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Transport at a crossroads says Cronus Logistics

Transport at a crossroads says Cronus Logistics

The future of Ireland’s transport and logistics sector could be bleak according to Nicola Walker, managing director of Cronus Logistics, one of the country’s most innovative supply chain companies on the Irish-UK gateway.

The Freight Transport Association of Ireland’s (FTAI) recently highlighted the huge growth in foreign transport operators moving large percent of Ireland’s goods. The FTAI’s, general manager, Neil McDonnell, said: “We have consistently warned the Government about the danger of labour substitution by foreign operators. Our drivers are subject to competition from abroad, on both Irish and continental roads. We now have the second most expensive minimum wage in Europe afterLuxembourg. If we do not control the costs of our internationally-traded services, we will lose them to lower cost locations – primarily to Eastern Europe. We ask all political parties to bear this in mind as Ireland enters the General Election cycle.”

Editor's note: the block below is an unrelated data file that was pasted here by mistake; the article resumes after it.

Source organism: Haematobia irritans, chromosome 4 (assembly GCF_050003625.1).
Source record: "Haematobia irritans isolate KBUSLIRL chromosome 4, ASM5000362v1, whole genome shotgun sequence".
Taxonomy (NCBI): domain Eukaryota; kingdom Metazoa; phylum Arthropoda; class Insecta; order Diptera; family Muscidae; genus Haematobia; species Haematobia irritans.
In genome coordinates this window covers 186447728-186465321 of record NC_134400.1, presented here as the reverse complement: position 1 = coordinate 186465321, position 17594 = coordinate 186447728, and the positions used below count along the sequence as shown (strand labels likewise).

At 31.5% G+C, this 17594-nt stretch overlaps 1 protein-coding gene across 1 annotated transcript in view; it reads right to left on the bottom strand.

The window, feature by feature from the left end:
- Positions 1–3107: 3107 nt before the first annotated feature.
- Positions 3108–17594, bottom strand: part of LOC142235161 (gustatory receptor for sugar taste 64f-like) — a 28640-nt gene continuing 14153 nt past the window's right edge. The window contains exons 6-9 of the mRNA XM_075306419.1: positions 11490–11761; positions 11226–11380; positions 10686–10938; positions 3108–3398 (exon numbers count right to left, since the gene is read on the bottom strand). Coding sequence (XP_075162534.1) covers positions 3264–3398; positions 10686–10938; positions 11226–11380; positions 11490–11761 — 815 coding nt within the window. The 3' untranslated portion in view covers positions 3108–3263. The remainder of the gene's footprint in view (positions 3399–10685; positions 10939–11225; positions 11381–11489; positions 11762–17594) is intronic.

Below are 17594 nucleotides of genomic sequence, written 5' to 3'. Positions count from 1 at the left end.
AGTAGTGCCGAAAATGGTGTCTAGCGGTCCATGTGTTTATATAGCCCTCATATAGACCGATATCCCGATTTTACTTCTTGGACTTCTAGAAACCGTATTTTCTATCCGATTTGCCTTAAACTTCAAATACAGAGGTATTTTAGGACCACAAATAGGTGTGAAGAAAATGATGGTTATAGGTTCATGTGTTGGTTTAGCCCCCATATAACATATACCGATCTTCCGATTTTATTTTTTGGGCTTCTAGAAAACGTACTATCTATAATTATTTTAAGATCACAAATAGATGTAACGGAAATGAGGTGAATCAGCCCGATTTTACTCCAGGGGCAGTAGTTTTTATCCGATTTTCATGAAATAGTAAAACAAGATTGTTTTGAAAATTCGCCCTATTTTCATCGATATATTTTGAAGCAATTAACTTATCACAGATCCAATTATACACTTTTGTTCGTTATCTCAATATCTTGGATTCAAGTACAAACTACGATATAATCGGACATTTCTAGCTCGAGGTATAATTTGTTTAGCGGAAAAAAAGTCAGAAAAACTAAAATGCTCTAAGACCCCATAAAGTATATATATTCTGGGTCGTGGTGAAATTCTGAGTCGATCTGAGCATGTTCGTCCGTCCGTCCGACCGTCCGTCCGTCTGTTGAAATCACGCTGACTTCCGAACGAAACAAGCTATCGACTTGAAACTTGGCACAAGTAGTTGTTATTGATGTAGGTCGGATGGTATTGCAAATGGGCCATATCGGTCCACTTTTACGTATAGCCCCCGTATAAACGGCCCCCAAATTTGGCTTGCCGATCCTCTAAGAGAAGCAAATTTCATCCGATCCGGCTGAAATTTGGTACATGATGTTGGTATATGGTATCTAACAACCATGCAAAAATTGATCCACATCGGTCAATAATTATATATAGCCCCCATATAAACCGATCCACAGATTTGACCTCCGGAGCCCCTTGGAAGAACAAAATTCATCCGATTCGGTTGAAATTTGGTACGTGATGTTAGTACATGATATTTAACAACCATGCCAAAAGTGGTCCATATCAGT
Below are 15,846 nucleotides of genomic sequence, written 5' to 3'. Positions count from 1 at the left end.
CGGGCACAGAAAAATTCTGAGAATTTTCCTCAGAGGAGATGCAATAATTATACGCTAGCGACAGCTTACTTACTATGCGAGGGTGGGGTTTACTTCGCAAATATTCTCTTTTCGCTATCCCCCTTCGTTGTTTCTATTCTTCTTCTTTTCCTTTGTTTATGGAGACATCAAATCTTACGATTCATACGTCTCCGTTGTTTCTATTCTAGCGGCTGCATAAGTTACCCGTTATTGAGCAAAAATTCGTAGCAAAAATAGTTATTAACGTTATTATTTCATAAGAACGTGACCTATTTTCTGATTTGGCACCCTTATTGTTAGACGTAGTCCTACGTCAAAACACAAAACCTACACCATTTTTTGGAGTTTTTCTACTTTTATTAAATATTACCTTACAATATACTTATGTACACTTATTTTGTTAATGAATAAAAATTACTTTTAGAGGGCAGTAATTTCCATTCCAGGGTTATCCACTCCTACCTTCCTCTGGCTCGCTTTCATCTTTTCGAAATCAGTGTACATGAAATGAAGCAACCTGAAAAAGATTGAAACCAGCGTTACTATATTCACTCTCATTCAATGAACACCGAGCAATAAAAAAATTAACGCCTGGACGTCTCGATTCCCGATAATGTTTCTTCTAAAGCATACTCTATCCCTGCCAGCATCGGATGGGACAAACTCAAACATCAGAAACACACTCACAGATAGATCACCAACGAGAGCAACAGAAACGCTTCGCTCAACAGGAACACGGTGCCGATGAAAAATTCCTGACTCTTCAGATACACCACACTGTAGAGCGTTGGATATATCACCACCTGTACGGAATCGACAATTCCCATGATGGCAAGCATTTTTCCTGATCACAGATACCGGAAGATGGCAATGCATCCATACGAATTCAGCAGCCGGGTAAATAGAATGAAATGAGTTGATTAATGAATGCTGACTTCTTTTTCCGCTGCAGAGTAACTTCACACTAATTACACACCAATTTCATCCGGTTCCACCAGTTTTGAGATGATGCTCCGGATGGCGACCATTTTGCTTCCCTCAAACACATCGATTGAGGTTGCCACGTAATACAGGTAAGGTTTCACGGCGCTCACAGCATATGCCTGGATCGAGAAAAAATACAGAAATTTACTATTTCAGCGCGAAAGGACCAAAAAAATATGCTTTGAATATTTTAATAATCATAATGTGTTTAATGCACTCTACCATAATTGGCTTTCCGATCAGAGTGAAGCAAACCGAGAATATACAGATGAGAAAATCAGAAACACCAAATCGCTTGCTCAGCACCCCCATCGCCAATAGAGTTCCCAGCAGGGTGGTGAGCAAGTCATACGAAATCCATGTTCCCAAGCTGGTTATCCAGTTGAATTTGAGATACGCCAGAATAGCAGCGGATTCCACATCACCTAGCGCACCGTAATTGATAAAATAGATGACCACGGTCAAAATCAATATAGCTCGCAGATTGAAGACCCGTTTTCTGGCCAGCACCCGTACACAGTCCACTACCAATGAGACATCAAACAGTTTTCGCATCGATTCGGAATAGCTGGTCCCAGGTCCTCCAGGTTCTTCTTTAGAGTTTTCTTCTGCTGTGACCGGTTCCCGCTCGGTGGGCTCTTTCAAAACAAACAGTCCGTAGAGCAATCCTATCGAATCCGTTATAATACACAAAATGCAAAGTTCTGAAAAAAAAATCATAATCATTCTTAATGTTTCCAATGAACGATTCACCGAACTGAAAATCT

FTAI also highlighted, that even though in October 2015 imports showed a growth with an increase of 9% and exports were up 21% on the same period in 2014, “it shows whoever is moving Irish goods, it’s not Irish operators” commented Neil McDonnell, general manager of FTAI.

This is a timely reminder according to Nicola Walker. “The business community should see this as a call to action, we should be supporting each other and working together to maintain our sector so vital for the Irish economy. This is a tough business to be in with competition from within Ireland and across the EU. What is needed as they have asked for, is a level playing field. In an industry where margins are very low, it is difficult for companies to compete and pay the living wage when foreign competitors are not paying similar levels. The FTAI is working for a strong future for Irish transport operators and it is about time the politicians realised that without government support this will have a negative impact on the current growth in the Irish economy,” according to Nicola Walker.

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